I was also inspired by Björk's album Medulla, where she just used her voice. That inspired me to think of the Voyager as my voice. It worked: I started on the first song, and they just kept coming. They didn't sound alike. They had, obviously, a certain feel to them, a certain coloration. But I thought that each song had its own identity.

The main thing for me was that I could get emotion out of it, and make it feel organic, and not make it try and sound like another instrument—to make it sound like a Voyager, and just get everything that I could out of it.

Did you program your own sounds from scratch?
I didn't start with any presets: I would start from scratch. Every day I would go into the studio with the idea of writing a new song based on finding a new sound. Or not necessarily that formulaic. I would just go in to the studio and start working with the Voyager and I would find a cool sound and think "That would make this melody work." Or the melody would present itself.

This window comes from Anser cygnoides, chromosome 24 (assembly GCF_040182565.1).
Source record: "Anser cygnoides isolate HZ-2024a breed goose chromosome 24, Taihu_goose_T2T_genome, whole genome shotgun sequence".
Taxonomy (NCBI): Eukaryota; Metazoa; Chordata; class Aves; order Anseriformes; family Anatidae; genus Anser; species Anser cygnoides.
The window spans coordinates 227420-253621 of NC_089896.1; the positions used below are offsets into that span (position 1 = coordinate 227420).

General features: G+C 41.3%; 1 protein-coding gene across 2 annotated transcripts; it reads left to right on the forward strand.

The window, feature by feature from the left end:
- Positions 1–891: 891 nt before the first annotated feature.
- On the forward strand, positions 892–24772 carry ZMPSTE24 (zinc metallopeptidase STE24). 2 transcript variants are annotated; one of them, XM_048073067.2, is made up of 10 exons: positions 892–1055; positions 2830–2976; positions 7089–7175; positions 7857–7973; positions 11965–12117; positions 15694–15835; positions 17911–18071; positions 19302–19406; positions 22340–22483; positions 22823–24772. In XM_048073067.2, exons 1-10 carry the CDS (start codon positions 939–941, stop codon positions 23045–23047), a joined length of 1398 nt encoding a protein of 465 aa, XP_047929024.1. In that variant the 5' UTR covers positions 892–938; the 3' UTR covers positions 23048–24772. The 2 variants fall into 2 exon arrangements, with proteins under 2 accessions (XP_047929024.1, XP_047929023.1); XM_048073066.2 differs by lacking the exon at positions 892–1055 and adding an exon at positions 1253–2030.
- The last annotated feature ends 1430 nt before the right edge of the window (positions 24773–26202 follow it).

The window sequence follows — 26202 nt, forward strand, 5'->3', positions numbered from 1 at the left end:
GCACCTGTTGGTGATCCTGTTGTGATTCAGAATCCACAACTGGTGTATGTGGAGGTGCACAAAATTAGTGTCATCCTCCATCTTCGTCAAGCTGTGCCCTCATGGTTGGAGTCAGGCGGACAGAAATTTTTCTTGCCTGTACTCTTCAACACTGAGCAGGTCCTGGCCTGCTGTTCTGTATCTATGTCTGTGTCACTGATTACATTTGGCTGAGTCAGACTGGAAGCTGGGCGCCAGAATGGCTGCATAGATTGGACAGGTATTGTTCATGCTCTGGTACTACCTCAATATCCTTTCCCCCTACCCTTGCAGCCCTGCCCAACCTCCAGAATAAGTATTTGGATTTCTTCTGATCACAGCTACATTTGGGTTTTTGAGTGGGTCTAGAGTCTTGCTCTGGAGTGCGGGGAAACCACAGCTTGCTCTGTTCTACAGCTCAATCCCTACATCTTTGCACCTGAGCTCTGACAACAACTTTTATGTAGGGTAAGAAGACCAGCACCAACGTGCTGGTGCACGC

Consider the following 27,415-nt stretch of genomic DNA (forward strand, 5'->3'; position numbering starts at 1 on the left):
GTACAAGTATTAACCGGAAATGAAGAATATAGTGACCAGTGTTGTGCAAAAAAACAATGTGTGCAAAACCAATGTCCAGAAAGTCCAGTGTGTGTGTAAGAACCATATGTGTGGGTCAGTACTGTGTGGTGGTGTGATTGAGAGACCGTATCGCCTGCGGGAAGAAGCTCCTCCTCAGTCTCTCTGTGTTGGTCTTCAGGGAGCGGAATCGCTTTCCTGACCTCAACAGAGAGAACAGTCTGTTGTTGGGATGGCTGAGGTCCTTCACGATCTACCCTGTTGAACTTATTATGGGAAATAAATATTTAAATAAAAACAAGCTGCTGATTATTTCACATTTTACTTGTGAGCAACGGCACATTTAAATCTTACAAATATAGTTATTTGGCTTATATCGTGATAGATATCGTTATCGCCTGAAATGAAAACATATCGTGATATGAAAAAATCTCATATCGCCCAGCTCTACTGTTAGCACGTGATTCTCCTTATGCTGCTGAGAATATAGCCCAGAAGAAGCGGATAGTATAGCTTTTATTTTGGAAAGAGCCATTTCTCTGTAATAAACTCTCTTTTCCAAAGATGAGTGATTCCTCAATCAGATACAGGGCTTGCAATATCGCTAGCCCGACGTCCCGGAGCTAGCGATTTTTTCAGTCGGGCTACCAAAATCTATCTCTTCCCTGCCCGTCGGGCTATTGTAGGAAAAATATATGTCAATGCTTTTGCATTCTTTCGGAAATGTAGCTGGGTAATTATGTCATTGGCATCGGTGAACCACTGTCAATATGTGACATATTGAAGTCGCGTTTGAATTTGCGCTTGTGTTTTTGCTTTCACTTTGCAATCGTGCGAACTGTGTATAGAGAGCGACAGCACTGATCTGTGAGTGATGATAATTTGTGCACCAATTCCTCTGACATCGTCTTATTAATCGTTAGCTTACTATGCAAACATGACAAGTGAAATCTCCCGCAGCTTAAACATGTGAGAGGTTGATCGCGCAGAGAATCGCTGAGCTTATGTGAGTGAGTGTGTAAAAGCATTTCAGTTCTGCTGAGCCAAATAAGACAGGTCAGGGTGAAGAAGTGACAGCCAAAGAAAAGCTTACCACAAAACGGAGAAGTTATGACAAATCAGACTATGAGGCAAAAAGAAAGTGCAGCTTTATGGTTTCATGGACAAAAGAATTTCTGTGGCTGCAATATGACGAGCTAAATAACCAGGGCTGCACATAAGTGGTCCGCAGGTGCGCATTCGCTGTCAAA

Did you program the Voyager's x-y pad as part of any patches?
I've tried it from time to time, but I've never used it. I'm old-school, I guess, because my left hand always falls on the wheels. And I have to be able to add vibrato. So there's nothing left to touch the x-y pad.

Did you use MIDI tracks to play these into MOTU Digital Performer, or did you play them in using a click?
I used a click. When I started writing the first song for the soundtrack, it's obvious, but it hadn't crossed my mind that the Voyager isn't multitimbral. I originally thought, "Okay, I'll play this line in using MIDI, then I'll find another sound to see if it works on top of this one." But of course you can't do that: it's one sound, one note at a time.

It's very much like a destructive process. I would find a sound, record it, and then move on to another sound. I used MIDI only on one track. It was a song I'd written previously using a piano, "This Grey Morning," and I really wanted those chords in there. So I recorded the MIDI, then recorded the Moog one part at a time. Once I had that, I brought it back in through the Moog's filter again and did all kinds of tricky things with it. That's the only song where I really altered the sound.